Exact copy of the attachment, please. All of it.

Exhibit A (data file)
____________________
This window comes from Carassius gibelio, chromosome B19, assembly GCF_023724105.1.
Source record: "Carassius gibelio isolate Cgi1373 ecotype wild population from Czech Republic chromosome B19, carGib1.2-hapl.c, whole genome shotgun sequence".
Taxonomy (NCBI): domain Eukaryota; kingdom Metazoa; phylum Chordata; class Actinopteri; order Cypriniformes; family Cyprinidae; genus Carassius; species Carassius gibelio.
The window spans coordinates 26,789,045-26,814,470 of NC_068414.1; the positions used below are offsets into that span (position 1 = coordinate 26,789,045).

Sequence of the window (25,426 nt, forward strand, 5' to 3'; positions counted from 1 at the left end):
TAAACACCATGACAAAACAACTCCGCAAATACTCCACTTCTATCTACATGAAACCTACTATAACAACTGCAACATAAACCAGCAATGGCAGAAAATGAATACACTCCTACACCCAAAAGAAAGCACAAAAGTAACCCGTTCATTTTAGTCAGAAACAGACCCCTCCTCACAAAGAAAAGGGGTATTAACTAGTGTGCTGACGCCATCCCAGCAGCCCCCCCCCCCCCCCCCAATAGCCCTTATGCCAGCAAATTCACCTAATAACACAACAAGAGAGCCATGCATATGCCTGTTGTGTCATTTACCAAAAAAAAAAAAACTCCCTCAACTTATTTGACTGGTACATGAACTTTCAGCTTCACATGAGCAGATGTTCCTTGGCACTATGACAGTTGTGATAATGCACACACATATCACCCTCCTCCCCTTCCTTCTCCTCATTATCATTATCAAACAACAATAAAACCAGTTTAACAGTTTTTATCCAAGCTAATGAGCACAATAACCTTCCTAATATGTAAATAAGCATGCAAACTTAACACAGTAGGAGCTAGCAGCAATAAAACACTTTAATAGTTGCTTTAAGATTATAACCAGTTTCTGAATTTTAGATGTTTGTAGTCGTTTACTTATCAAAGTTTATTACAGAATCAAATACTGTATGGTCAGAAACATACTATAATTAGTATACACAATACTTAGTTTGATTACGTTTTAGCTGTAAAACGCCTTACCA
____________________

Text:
This window comes from Carassius gibelio, chromosome B19, assembly GCF_023724105.1.
Source record: "Carassius gibelio isolate Cgi1373 ecotype wild population from Czech Republic chromosome B19, carGib1.2-hapl.c, whole genome shotgun sequence".
Taxonomy (NCBI): domain Eukaryota; kingdom Metazoa; phylum Chordata; class Actinopteri; order Cypriniformes; family Cyprinidae; genus Carassius; species Carassius gibelio.
The window spans coordinates 26,789,045-26,814,470 of NC_068414.1; the positions used below are offsets into that span (position 1 = coordinate 26,789,045).

Sequence of the window (25,426 nt, forward strand, 5' to 3'; positions counted from 1 at the left end):
TAAACACCATGACAAAACAACTCCGCAAATACTCCACTTCTATCTACATGAAACCTACTATAACAACTGCAACATAAACCAGCAATGGCAGAAAATGAATACACTCCTACACCCAAAAGAAAGCACAAAAGTAACCCGTTCATTTTAGTCAGAAACAGACCCCTCCTCACAAAGAAAAGGGGTATTAACTAGTGTGCTGACGCCATCCCAGCAGCCCCCCCCCCCCCCCCCAATAGCCCTTATGCCAGCAAATTCACCTAATAACACAACAAGAGAGCCATGCATATGCCTGTTGTGTCATTTACCAAAAAAAAAAAAACTCCCTCAACTTATTTGACTGGTACATGAACTTTCAGCTTCACATGAGCAGATGTTCCTTGGCACTATGACAGTTGTGATAATGCACACACATATCACCCTCCTCCCCTTCCTTCTCCTCATTATCATTATCAAACAACAATAAAACCAGTTTAACAGTTTTTATCCAAGCTAATGAGCACAATAACCTTCCTAATATGTAAATAAGCATGCAAACTTAACACAGTAGGAGCTAGCAGCAATAAAACACTTTAATAGTTGCTTTAAGATTATAACCAGTTTCTGAATTTTAGATGTTTGTAGTCGTTTACTTATCAAAGTTTATTACAGAATCAAATACTGTATGGTCAGAAACATACTATAATTAGTATACACAATACTTAGTTTGATTACGTTTTAGCTGTAAAACGCCTTACCA